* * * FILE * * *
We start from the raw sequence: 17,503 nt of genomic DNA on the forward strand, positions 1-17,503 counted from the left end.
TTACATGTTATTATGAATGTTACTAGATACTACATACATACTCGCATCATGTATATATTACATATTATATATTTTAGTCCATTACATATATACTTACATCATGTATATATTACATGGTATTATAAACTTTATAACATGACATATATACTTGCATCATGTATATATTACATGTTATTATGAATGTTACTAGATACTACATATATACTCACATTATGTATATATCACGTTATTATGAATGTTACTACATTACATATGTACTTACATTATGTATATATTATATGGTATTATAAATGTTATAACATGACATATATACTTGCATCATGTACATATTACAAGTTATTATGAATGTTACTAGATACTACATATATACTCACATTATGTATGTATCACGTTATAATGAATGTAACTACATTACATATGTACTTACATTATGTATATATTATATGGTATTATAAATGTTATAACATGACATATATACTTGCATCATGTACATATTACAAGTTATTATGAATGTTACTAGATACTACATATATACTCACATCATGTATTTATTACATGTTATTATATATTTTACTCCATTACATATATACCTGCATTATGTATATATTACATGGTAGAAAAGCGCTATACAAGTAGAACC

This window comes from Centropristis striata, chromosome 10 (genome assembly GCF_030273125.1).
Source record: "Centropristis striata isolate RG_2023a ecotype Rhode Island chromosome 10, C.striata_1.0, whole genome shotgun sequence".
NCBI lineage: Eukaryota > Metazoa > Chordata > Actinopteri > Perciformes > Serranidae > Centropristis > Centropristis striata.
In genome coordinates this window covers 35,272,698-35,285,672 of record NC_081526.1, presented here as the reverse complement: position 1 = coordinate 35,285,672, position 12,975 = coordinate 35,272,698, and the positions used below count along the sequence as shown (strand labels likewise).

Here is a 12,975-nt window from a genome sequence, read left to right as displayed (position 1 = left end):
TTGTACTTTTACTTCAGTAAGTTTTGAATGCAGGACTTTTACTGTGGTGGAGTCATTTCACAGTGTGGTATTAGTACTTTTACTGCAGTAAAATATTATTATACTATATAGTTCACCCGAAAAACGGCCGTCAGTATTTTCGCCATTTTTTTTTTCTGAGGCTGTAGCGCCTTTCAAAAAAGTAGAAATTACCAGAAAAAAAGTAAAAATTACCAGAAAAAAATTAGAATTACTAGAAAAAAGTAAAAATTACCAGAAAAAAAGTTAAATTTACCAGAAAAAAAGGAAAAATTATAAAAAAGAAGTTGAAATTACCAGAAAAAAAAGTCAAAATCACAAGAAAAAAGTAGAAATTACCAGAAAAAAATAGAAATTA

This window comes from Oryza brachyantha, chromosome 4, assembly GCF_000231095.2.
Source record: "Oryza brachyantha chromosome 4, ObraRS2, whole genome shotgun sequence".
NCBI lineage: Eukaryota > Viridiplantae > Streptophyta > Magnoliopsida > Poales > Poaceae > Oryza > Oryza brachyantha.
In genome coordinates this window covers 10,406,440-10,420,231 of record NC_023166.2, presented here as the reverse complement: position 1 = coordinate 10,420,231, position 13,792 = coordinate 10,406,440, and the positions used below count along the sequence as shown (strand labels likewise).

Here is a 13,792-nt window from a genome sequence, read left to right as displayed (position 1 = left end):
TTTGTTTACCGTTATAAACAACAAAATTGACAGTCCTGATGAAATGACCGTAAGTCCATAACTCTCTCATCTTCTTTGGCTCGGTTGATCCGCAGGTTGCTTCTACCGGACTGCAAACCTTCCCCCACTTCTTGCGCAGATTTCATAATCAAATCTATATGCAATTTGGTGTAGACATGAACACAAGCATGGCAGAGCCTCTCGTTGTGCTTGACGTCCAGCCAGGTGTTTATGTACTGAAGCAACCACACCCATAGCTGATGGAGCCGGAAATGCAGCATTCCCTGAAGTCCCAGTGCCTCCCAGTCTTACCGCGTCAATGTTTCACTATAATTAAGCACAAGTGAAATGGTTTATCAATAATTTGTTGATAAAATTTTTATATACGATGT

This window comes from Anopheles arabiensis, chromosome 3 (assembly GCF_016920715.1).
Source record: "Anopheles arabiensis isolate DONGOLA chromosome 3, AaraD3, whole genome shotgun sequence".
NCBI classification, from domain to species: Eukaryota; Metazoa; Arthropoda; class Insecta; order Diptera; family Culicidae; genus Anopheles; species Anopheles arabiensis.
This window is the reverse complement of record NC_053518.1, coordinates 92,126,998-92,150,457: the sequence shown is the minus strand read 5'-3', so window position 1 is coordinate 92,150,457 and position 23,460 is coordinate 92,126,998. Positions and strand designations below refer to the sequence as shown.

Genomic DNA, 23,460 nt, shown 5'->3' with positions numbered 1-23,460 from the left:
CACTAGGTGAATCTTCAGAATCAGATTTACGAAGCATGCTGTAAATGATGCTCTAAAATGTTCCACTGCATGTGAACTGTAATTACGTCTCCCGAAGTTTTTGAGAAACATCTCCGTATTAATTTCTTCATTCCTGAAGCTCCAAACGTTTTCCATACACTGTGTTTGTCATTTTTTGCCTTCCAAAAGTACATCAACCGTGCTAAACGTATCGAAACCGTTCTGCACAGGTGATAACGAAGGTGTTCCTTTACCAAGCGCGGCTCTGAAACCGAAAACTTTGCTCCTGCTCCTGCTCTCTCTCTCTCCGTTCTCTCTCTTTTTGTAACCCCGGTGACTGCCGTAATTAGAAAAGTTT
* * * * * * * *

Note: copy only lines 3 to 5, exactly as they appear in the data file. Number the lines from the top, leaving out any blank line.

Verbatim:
This window comes from Centropristis striata, chromosome 10 (genome assembly GCF_030273125.1).
Source record: "Centropristis striata isolate RG_2023a ecotype Rhode Island chromosome 10, C.striata_1.0, whole genome shotgun sequence".
NCBI lineage: Eukaryota > Metazoa > Chordata > Actinopteri > Perciformes > Serranidae > Centropristis > Centropristis striata.